So, what's next then? Are we simply doomed because we can't collectively figure out how to build and live with something different? I don't know. It's possible that we are doomed. But I did find hope in the talk given by the great (and my favorite) science fiction writer Kim Stanley Robinson. He pointed to how different eras have different "structures of feeling," which is the cognitive and emotional background of an age. Robinson looked at some positive changes that emerged in the wake of the COVID pandemic, including a renewed sense that most of us recognize that we're all in this together. Perhaps, he said, the structure of feeling in our own age is about to change.
Let us hope, and where we can, let us act.
New research shines a light on the genetics of sudden cardiac deaths.
- Soccer player Christian Eriksen of Denmark recently collapsed on the field from a cardiac arrest. Thankfully, he survived.
- A new study examined the genetics underlying unexplained sudden cardiac death.
- About 20 percent of these unexplained deaths are likely due to genetics.
The football world was rocked recently when Denmark's Christian Eriksen collapsed while suffering from cardiac arrest on the field during a European Championship match on June 12. The 29-year-old star has won the Danish Football Player of the year five times. Doctors are still baffled as to why an athlete in prime shape would experience sudden cardiac arrest.
While Eriksen's case remains a mystery, a large team of researchers from the University of Maryland School of Medicine recently looked into the reasons a person with no apparent health problems dies from sudden cardiac death (SCD). Their study, published in JAMA Cardiology, found that roughly 20 percent of unexplained cases involve genetics.
The mystery of sudden cardiac death
SCDs are common, with between 180,000 to 450,000 occurring every year in the United States. While coronary heart disease is involved in between 50 to 75 percent of these cases, doctors are uncertain of the reasons in 30 to 40 percent of cases.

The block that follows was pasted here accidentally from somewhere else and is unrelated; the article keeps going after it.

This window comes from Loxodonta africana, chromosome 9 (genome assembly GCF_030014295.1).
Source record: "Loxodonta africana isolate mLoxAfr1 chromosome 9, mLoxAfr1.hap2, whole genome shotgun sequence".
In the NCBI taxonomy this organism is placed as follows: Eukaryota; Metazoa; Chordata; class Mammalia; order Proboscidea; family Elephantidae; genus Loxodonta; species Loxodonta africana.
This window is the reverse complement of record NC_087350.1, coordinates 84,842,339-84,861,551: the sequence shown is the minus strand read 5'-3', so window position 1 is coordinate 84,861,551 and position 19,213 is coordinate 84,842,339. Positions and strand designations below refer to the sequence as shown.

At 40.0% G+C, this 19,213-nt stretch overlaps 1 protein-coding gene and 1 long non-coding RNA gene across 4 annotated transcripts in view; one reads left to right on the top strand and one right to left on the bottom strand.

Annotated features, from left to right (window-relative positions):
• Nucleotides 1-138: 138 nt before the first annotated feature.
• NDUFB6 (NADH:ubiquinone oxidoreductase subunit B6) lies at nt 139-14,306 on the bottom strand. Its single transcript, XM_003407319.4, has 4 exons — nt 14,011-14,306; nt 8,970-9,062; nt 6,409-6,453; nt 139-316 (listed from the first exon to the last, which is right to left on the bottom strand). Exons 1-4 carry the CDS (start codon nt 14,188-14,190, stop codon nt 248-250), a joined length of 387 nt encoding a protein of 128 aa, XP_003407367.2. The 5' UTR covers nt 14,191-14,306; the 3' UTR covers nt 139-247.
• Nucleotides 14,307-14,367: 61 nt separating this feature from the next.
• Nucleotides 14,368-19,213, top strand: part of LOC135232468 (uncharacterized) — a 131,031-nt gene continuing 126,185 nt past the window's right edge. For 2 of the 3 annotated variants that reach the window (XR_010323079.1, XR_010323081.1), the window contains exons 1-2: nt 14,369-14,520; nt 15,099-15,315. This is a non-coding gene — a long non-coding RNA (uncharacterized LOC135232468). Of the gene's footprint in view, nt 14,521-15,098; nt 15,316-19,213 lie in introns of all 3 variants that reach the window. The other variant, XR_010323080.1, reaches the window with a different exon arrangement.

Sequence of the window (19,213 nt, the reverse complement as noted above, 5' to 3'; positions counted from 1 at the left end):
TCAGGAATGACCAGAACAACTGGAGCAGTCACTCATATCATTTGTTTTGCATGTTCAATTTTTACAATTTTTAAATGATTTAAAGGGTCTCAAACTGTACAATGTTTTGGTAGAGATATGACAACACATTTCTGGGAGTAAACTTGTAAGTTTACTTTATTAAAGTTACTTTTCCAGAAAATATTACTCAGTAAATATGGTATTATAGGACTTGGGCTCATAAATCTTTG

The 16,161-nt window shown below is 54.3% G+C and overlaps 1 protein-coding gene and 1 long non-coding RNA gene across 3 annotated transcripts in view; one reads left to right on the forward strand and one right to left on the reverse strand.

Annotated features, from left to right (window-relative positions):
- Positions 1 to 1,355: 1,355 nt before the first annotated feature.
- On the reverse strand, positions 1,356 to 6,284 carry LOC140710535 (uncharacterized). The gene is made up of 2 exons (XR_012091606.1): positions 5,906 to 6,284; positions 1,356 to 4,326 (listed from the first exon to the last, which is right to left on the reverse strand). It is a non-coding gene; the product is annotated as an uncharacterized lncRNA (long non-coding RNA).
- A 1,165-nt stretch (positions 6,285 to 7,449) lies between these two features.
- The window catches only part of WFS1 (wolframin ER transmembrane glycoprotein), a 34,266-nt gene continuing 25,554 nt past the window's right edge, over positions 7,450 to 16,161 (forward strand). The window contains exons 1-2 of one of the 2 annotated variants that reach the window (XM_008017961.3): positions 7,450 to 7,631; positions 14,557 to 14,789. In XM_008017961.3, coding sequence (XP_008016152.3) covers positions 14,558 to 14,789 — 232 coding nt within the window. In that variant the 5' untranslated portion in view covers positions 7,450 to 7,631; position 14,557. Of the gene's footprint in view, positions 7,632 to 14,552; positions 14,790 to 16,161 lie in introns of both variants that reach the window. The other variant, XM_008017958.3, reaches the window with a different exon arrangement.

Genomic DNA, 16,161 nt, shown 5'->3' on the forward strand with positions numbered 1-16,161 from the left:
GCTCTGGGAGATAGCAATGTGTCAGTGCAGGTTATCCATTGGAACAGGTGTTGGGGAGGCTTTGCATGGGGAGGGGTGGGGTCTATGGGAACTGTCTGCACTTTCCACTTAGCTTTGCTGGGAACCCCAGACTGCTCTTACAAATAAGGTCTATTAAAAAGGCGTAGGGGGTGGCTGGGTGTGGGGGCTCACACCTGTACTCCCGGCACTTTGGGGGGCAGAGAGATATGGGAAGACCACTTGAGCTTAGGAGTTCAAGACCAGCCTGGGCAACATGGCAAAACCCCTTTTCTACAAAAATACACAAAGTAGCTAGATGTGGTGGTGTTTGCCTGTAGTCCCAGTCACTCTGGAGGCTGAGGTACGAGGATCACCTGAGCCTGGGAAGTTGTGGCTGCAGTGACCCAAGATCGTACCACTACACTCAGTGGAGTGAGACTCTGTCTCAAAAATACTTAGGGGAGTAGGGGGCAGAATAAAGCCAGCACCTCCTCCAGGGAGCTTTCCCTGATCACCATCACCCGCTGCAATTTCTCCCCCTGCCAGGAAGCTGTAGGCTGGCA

The team notes that most research on SCDs, such as in New Zealand, Denmark, and South Korea, tend to focus on homogenous populations of people under age 35. One study based in New York investigated a racially diverse cohort but included a number of infants. While these studies looked at genetic components of SCD, they write, "No systematic comparison of the genetics underlying cases of unexplained SCD between adult White and African American descendants has ever been conducted."
The State of Maryland's medical examiner's office has been collecting data on SCDs for over two decades, which gave the team a rich collection of data to pull from — over 5,000 such cases. From that data set, the researchers looked at 683 African American and white adults (median age: 41). In total, the DNA of 413 patients who died from unexplained SCD was genetically sequenced. Thirty different cardiomyopathy genes and 38 arrhythmia genes were examined.
Genetic screens for sudden cardiac death
Clinical associate professor of medicine and corresponding author Aloke Finn explains the importance of rooting out the cause of SCDs: "Genetic screening isn't routinely used in cardiology, and far too many patients still die suddenly from a heart condition without having any previously established risk factors. We need to do more for them."
One surprising finding was the large number of the deceased that carried the genetic variant for hypertrophic cardiomyopathy (HCM), which causes the heart's muscle tissue to be abnormally thick. This could explain why people with no apparent heart disease experience cardiac arrest seemingly out of nowhere. While HCM is a somewhat common heart disorder (with a prevalence as high as 0.2 percent), we're only just now learning the role of genes in determining who suffers from a fatal attack.
What is clear, however, is that those with particular genetic variants are likelier to die from unexplained SCD earlier in life than others who die from unexplained SCD.By identifying these genes, researchers hope this information could be used in future medical screenings. E. Albert Reece, Dean of the University of Maryland School of Medicine, believes this could save lives.
"This is a fascinating study that provides important new insights into devastating deaths due to unexplained cardiac abnormalities. It certainly makes the case for more research to address this urgent health need and save lives in the future."
Stay in touch with Derek on Twitter. His most recent book is "Hero's Dose: The Case For Psychedelics in Ritual and Therapy."